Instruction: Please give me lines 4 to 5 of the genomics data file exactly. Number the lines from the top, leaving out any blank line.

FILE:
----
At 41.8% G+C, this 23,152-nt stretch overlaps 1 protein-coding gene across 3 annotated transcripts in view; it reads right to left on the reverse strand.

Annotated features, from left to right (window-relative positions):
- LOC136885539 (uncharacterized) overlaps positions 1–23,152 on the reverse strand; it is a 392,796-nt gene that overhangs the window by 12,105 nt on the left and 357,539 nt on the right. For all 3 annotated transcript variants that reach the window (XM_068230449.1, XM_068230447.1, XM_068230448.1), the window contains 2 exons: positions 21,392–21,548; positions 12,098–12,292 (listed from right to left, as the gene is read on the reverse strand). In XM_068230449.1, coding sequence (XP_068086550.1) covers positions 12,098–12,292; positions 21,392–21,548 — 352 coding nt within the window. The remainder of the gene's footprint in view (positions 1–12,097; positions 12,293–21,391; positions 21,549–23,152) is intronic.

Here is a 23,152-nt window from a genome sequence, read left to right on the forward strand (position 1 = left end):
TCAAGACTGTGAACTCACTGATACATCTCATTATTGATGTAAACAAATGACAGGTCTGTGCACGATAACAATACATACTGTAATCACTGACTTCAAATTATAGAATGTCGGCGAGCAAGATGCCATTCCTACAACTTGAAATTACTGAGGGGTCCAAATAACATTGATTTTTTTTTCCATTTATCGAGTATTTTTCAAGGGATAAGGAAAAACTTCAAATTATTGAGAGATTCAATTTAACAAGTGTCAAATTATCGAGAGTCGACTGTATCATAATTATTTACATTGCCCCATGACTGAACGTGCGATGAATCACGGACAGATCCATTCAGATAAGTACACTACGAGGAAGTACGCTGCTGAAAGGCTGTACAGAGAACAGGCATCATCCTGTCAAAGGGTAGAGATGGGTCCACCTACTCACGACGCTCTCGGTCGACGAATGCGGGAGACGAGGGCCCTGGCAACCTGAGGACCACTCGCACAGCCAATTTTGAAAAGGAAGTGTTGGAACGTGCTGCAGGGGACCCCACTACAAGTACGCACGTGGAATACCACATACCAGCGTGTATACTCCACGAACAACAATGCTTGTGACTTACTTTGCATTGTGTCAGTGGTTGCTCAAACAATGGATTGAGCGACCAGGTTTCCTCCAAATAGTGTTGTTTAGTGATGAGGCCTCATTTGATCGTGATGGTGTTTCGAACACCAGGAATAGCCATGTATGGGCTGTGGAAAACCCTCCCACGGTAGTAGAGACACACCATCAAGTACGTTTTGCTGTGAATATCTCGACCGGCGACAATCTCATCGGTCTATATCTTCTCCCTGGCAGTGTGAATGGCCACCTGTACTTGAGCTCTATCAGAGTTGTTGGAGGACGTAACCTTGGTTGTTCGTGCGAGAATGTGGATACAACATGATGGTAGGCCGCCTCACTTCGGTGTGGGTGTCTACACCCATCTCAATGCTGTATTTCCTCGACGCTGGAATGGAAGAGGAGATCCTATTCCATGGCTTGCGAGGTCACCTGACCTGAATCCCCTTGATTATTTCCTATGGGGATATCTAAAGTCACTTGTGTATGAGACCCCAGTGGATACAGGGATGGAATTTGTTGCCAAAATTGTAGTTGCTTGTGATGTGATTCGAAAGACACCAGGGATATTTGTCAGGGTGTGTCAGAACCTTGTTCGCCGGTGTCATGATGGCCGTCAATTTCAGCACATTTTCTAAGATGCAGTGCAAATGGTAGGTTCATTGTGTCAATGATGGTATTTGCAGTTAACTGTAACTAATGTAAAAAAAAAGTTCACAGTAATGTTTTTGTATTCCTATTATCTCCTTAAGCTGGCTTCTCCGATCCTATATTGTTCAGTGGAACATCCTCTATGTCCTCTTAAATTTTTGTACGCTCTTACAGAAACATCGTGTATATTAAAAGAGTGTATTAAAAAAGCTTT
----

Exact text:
Here is a 23,152-nt window from a genome sequence, read left to right on the forward strand (position 1 = left end):
TCAAGACTGTGAACTCACTGATACATCTCATTATTGATGTAAACAAATGACAGGTCTGTGCACGATAACAATACATACTGTAATCACTGACTTCAAATTATAGAATGTCGGCGAGCAAGATGCCATTCCTACAACTTGAAATTACTGAGGGGTCCAAATAACATTGATTTTTTTTTCCATTTATCGAGTATTTTTCAAGGGATAAGGAAAAACTTCAAATTATTGAGAGATTCAATTTAACAAGTGTCAAATTATCGAGAGTCGACTGTATCATAATTATTTACATTGCCCCATGACTGAACGTGCGATGAATCACGGACAGATCCATTCAGATAAGTACACTACGAGGAAGTACGCTGCTGAAAGGCTGTACAGAGAACAGGCATCATCCTGTCAAAGGGTAGAGATGGGTCCACCTACTCACGACGCTCTCGGTCGACGAATGCGGGAGACGAGGGCCCTGGCAACCTGAGGACCACTCGCACAGCCAATTTTGAAAAGGAAGTGTTGGAACGTGCTGCAGGGGACCCCACTACAAGTACGCACGTGGAATACCACATACCAGCGTGTATACTCCACGAACAACAATGCTTGTGACTTACTTTGCATTGTGTCAGTGGTTGCTCAAACAATGGATTGAGCGACCAGGTTTCCTCCAAATAGTGTTGTTTAGTGATGAGGCCTCATTTGATCGTGATGGTGTTTCGAACACCAGGAATAGCCATGTATGGGCTGTGGAAAACCCTCCCACGGTAGTAGAGACACACCATCAAGTACGTTTTGCTGTGAATATCTCGACCGGCGACAATCTCATCGGTCTATATCTTCTCCCTGGCAGTGTGAATGGCCACCTGTACTTGAGCTCTATCAGAGTTGTTGGAGGACGTAACCTTGGTTGTTCGTGCGAGAATGTGGATACAACATGATGGTAGGCCGCCTCACTTCGGTGTGGGTGTCTACACCCATCTCAATGCTGTATTTCCTCGACGCTGGAATGGAAGAGGAGATCCTATTCCATGGCTTGCGAGGTCACCTGACCTGAATCCCCTTGATTATTTCCTATGGGGATATCTAAAGTCACTTGTGTATGAGACCCCAGTGGATACAGGGATGGAATTTGTTGCCAAAATTGTAGTTGCTTGTGATGTGATTCGAAAGACACCAGGGATATTTGTCAGGGTGTGTCAGAACCTTGTTCGCCGGTGTCATGATGGCCGTCAATTTCAGCACATTTTCTAAGATGCAGTGCAAATGGTAGGTTCATTGTGTCAATGATGGTATTTGCAGTTAACTGTAACTAATGTAAAAAAAAAGTTCACAGTAATGTTTTTGTATTCCTATTATCTCCTTAAGCTGGCTTCTCCGATCCTATATTGTTCAGTGGAACATCCTCTATGTCCTCTTAAATTTTTGTACGCTCTTACAGAAACATCGTGTATATTAAAAGAGTGTATTAAAAAAGCTTT